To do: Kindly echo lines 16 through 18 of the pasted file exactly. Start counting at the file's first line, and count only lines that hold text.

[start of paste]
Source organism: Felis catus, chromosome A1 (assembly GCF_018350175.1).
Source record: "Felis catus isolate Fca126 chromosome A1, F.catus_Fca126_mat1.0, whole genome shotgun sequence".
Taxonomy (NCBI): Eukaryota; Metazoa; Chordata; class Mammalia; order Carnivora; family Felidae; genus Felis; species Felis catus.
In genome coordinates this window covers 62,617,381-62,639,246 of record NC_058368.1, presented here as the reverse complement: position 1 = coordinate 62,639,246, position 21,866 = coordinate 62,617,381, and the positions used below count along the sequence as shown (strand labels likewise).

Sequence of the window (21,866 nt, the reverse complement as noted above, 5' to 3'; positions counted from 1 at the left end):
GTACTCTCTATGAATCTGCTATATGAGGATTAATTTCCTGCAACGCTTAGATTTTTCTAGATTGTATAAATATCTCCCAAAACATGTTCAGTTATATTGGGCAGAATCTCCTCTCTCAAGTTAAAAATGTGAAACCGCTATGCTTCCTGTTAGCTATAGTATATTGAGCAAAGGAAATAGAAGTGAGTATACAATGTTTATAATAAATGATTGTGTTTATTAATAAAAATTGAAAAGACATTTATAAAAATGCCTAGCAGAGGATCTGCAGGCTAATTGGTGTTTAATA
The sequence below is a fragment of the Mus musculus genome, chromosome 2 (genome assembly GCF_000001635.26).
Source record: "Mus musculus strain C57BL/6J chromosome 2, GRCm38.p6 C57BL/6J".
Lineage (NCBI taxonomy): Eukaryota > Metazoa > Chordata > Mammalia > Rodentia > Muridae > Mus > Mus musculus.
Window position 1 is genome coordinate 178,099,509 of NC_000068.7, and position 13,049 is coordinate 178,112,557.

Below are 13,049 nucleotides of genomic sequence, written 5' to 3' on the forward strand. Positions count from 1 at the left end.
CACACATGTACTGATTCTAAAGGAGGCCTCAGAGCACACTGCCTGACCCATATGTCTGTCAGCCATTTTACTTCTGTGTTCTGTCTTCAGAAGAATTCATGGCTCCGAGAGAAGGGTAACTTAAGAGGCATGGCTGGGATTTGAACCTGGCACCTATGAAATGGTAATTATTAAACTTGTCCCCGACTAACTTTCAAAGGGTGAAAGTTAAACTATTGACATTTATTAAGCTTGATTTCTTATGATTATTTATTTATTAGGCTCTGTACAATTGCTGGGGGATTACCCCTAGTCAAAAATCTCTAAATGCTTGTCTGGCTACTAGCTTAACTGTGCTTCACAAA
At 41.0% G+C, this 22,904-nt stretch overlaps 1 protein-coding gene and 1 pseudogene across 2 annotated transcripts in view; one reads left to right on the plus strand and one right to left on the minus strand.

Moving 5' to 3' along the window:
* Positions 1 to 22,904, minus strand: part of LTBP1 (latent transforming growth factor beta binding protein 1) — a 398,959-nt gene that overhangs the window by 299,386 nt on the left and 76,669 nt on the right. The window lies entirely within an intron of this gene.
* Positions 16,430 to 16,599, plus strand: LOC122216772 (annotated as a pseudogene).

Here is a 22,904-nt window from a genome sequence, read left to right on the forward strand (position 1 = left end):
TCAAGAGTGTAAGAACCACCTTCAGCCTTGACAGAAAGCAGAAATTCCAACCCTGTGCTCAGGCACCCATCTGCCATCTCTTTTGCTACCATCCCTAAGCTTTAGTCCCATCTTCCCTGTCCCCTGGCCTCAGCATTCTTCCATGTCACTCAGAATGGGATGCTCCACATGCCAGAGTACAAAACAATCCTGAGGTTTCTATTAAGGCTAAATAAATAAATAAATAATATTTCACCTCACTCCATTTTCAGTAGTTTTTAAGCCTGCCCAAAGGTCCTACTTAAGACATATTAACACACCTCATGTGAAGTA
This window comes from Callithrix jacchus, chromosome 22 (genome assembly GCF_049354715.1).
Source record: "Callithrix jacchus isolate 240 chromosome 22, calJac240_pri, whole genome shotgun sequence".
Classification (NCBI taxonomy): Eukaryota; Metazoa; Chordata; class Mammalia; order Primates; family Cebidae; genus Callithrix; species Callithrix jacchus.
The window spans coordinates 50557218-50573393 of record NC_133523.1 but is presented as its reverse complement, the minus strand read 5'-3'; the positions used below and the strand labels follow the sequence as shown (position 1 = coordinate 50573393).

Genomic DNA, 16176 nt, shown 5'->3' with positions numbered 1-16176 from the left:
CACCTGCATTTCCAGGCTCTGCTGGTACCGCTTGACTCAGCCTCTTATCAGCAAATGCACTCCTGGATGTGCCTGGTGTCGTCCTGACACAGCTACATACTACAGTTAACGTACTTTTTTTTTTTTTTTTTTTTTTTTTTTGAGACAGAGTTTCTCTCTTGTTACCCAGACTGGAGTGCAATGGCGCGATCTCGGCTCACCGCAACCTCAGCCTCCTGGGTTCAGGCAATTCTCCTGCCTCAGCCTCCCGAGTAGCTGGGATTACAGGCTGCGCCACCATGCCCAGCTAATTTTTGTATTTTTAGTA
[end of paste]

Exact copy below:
* Positions 16,430 to 16,599, plus strand: LOC122216772 (annotated as a pseudogene).

Here is a 22,904-nt window from a genome sequence, read left to right on the forward strand (position 1 = left end):
TCAAGAGTGTAAGAACCACCTTCAGCCTTGACAGAAAGCAGAAATTCCAACCCTGTGCTCAGGCACCCATCTGCCATCTCTTTTGCTACCATCCCTAAGCTTTAGTCCCATCTTCCCTGTCCCCTGGCCTCAGCATTCTTCCATGTCACTCAGAATGGGATGCTCCACATGCCAGAGTACAAAACAATCCTGAGGTTTCTATTAAGGCTAAATAAATAAATAAATAATATTTCACCTCACTCCATTTTCAGTAGTTTTTAAGCCTGCCCAAAGGTCCTACTTAAGACATATTAACACACCTCATGTGAAGTA